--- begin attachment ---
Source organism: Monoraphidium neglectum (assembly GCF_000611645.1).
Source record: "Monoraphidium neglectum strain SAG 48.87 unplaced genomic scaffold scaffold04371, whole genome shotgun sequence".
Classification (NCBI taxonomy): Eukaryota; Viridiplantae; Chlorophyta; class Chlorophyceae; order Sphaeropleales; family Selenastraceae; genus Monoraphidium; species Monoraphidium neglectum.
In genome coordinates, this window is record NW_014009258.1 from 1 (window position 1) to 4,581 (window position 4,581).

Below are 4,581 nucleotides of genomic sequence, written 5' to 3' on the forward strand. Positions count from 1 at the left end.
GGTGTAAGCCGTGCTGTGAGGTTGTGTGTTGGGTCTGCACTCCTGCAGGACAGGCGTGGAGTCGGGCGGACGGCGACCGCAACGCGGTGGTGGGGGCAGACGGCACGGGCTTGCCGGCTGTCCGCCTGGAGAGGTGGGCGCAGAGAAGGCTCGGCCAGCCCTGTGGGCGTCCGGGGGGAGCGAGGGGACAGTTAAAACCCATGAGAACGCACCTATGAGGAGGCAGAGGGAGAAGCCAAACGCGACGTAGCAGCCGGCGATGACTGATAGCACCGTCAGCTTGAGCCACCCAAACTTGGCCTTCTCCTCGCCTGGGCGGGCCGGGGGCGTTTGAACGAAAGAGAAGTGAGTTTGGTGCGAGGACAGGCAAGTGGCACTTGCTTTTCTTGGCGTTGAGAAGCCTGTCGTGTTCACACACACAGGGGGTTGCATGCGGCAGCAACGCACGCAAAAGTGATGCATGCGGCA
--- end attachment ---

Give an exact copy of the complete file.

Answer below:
Source organism: Monoraphidium neglectum (assembly GCF_000611645.1).
Source record: "Monoraphidium neglectum strain SAG 48.87 unplaced genomic scaffold scaffold04371, whole genome shotgun sequence".
Classification (NCBI taxonomy): Eukaryota; Viridiplantae; Chlorophyta; class Chlorophyceae; order Sphaeropleales; family Selenastraceae; genus Monoraphidium; species Monoraphidium neglectum.
In genome coordinates, this window is record NW_014009258.1 from 1 (window position 1) to 4,581 (window position 4,581).

Below are 4,581 nucleotides of genomic sequence, written 5' to 3' on the forward strand. Positions count from 1 at the left end.
GGTGTAAGCCGTGCTGTGAGGTTGTGTGTTGGGTCTGCACTCCTGCAGGACAGGCGTGGAGTCGGGCGGACGGCGACCGCAACGCGGTGGTGGGGGCAGACGGCACGGGCTTGCCGGCTGTCCGCCTGGAGAGGTGGGCGCAGAGAAGGCTCGGCCAGCCCTGTGGGCGTCCGGGGGGAGCGAGGGGACAGTTAAAACCCATGAGAACGCACCTATGAGGAGGCAGAGGGAGAAGCCAAACGCGACGTAGCAGCCGGCGATGACTGATAGCACCGTCAGCTTGAGCCACCCAAACTTGGCCTTCTCCTCGCCTGGGCGGGCCGGGGGCGTTTGAACGAAAGAGAAGTGAGTTTGGTGCGAGGACAGGCAAGTGGCACTTGCTTTTCTTGGCGTTGAGAAGCCTGTCGTGTTCACACACACAGGGGGTTGCATGCGGCAGCAACGCACGCAAAAGTGATGCATGCGGCA